Step 1 ½. Have a water bottle handy. If trains are delayed, you might be stuck  on the platform for a while with stale air and 1000+ degree weather. No one wants you to faint and fall onto the tracks. It will make everyone else late to work.

Step 2. Don’t scream when you see a rat waddle by. Get over it.

Step 3. Try to get a seat. If not, kindly do not lean against the pole so no one else can use it to stabilize themselves. And if you are on a bench and there is only one other person, don’t try to sit right next to her. (It is unspoken protocol to sit in the farthest available seat. Don’t be the one to break it.)

Step 4. Pretend no one else is on the train, but subtly watch everyone. This is best accomplished with sunglasses. The whole “You can’t see me but I can see you” works. With glasses,  you can judge the styles in front of you, shudder at the sweaty PDA and checkout the suits without appearing to be a creep. (But in all honesty, sometimes it’s fun to weird out your fellow travelers. It livens the ride to work.) If you forget your shades, practice your “indifferent” look. Relaxed face, no smile, eyes unfocused. Easiest achieved if you have an iPod.

Step 5.  Stay awake. You really don’t want to wake up at Prince Street when you meant to get out two stops earlier at Union Square. Trust me.

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It All Ends: The Harry Potter Premiere

“All was well.”

I would venture to guess that the majority of people ages 15 to 30 know these are the last words of the seventh and final Harry Potter novel.

Or maybe not.

I’m a nerd.

I have loved Harry Potter since my mother first read the book to me when I was 10 years old.  I was 12 when I forced my sixth grade class to petition the principal for a field trip to see Harry Potter and the Sorcerer’s Stone in theaters.  I was 17 when the final book was published.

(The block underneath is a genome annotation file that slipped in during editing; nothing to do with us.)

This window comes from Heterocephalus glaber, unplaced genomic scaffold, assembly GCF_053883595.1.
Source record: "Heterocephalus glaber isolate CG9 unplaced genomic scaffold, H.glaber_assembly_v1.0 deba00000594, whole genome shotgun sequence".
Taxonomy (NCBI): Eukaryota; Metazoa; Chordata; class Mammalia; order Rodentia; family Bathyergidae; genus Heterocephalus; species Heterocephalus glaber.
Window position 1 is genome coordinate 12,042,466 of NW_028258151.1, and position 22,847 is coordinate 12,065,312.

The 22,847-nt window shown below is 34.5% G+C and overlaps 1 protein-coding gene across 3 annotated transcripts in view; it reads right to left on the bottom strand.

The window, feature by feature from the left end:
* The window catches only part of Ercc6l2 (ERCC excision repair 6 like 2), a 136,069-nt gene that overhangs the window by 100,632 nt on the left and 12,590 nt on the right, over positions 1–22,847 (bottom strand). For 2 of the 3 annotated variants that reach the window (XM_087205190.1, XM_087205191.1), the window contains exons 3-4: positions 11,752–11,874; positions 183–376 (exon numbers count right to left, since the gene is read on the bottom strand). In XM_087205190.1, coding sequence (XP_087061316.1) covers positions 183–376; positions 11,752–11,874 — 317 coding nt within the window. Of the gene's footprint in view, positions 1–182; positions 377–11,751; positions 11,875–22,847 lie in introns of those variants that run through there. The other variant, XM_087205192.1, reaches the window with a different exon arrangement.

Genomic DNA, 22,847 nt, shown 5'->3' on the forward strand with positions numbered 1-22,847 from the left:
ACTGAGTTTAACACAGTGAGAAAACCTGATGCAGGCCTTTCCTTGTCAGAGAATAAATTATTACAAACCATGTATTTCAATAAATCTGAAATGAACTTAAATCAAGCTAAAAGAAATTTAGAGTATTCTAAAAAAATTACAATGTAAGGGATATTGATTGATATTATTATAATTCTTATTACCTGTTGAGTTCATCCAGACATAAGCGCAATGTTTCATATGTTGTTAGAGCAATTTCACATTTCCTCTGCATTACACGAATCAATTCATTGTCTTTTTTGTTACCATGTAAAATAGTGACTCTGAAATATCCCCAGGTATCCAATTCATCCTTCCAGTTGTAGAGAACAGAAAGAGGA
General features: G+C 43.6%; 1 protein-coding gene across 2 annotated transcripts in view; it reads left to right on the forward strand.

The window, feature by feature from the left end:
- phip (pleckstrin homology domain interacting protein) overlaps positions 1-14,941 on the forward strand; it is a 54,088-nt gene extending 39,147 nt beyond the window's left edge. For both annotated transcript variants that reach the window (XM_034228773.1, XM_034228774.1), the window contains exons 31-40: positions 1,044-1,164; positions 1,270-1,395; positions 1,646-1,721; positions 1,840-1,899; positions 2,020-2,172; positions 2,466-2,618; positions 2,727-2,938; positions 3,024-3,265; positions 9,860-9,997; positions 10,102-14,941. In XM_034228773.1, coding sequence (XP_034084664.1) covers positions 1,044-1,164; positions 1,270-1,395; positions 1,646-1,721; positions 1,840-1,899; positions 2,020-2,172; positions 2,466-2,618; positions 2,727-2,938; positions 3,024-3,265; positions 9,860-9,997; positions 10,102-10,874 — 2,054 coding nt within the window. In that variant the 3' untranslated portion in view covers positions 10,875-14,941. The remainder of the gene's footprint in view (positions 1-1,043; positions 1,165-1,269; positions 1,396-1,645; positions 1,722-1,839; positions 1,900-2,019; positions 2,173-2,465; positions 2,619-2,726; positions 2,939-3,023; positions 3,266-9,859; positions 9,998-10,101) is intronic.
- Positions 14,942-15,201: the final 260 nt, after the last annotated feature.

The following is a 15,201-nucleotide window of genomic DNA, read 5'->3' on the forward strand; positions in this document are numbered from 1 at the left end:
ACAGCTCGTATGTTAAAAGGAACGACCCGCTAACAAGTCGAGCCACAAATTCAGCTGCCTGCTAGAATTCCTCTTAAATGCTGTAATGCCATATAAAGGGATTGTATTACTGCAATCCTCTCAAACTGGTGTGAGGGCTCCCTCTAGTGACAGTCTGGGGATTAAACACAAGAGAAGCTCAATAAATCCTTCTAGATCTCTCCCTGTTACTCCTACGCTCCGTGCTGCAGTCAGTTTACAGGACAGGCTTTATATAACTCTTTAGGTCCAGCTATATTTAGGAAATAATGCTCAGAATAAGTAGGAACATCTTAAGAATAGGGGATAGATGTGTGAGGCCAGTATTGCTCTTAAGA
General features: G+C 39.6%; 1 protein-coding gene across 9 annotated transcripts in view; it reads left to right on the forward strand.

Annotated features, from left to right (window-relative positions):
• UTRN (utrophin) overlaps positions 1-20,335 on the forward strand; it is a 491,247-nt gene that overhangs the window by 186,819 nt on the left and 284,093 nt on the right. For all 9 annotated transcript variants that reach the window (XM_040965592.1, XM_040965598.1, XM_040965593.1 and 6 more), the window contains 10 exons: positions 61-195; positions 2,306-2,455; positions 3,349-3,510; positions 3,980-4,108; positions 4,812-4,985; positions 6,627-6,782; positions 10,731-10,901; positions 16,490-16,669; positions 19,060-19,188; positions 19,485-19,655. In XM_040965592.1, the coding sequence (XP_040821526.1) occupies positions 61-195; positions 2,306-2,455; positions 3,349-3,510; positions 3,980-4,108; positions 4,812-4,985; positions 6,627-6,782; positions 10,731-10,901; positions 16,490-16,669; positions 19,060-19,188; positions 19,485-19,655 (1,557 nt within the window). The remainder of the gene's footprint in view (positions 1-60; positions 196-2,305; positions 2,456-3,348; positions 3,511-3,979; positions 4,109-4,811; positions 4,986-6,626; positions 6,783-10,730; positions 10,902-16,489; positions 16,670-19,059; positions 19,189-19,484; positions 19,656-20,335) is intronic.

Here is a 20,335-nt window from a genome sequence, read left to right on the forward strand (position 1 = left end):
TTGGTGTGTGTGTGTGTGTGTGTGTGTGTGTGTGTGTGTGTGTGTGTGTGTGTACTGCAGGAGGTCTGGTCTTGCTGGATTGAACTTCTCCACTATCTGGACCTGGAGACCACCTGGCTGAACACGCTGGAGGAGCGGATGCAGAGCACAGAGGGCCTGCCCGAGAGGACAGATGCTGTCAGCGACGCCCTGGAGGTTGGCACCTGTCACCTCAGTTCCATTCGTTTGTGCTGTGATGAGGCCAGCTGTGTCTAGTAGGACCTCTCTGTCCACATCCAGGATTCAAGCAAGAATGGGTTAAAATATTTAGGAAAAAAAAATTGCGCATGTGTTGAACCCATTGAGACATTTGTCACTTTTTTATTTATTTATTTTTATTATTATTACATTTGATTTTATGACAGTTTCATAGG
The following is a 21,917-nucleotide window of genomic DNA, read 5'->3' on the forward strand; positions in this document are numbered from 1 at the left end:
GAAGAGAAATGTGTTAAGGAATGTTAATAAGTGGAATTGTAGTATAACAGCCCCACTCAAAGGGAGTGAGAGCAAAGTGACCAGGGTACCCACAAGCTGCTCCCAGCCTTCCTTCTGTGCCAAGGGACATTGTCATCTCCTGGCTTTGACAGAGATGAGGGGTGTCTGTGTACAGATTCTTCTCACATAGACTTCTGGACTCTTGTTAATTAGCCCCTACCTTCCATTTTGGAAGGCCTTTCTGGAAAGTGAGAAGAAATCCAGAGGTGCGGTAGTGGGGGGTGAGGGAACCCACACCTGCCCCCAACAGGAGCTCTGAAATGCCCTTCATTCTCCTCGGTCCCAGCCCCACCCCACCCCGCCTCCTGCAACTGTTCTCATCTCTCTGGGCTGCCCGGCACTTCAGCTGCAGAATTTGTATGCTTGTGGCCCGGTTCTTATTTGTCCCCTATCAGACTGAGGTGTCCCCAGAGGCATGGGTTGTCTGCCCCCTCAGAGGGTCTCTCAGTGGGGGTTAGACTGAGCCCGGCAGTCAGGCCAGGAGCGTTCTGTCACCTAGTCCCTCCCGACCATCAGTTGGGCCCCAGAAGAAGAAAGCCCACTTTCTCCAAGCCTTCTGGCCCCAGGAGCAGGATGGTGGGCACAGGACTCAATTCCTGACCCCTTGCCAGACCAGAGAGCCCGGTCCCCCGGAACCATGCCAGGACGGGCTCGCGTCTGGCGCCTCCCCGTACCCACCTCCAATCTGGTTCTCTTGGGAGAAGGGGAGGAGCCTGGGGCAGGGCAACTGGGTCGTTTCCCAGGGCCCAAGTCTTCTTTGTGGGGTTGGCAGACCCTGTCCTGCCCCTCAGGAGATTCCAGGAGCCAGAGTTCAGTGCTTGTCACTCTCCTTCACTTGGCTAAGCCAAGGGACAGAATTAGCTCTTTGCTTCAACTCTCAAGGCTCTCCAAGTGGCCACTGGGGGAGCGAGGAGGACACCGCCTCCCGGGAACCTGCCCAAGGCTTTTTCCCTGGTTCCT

And I continued my nerdiness on July 11 as I sweated with hundreds of other people in the sticky New York summer, waiting for a glimpse of the Potter cast.

It was a sweaty crowd. It was a loud crowd. It was a sentimental crowd.

Vibrant posters proclaimed: “Go Ginger or Go Home!” and “We Love You Emma!”

But the most common sign simply stated:

“Thanks for my Childhood.”

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(photos by Emily Healy)

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“Make it work”

(Project Runway, Part III)

I meet Tim Gunn, of Project Runway Fame.

As the show ended, the crowed surged after the judges. I stayed behind. While the judges are cool and all, they weren’t the reasons I had gotten up at 5:45. I wanted to meet Tim Gunn.

Finally, Mr. Gunn stood in front of me.

“Hi, I’m Kamilla.”

“It’s very nice to meet you, Kamilla.”

“All my friends ran after the judges, but I really wanted to meet you.”

“Well, you made the right choice!” he laughed.

“My mother loves your show.”

“Thank you! I’ve been up since 3 o’clock this morning, and I’m like ‘COFFEE’,” he said, waving his hands energetically.

We posed for a picture. But the meeting was drawing quickly to an end. Before he walked away, I had something I had to do.

“Mr. Gunn,” I blurted out, “Can I have a hug?”

“Of course!”

And then Tim Gunn pulled me into an embrace. The crowd around us went, “Awww.”

The assistant who snapped our picture broke the mood, “I think your battery is out, I’m not sure if I got the picture.”

“That’s alright.” I turned to Mr. Gunn, “I will take the hug away with me.”

He laughed again and moved on.

But that wasn’t the end.

When my friends finally returned from chasing Heidi, Nina and Michael, they got in line to meet Tim as well. I stood with them and asked to get another picture with Emily’s camera.

“Of course you can! Kamilla, right?”

Tim Gunn remembered my name.

He then saw who was behind me.

“Hello, Thomas.”

Tim Gunn remembered Thomas.

“Thanks for making sure he got here all right. We were worried,” I told Mr. Gunn.

He smiled and then we left Tim Gunn and his gorgeous suit. We were beaming and –at least in my case— slightly giddy.

We had made this day work.

see also: 
“One day you’re in, the next day you’re out”  
“Where’s our little lamb?”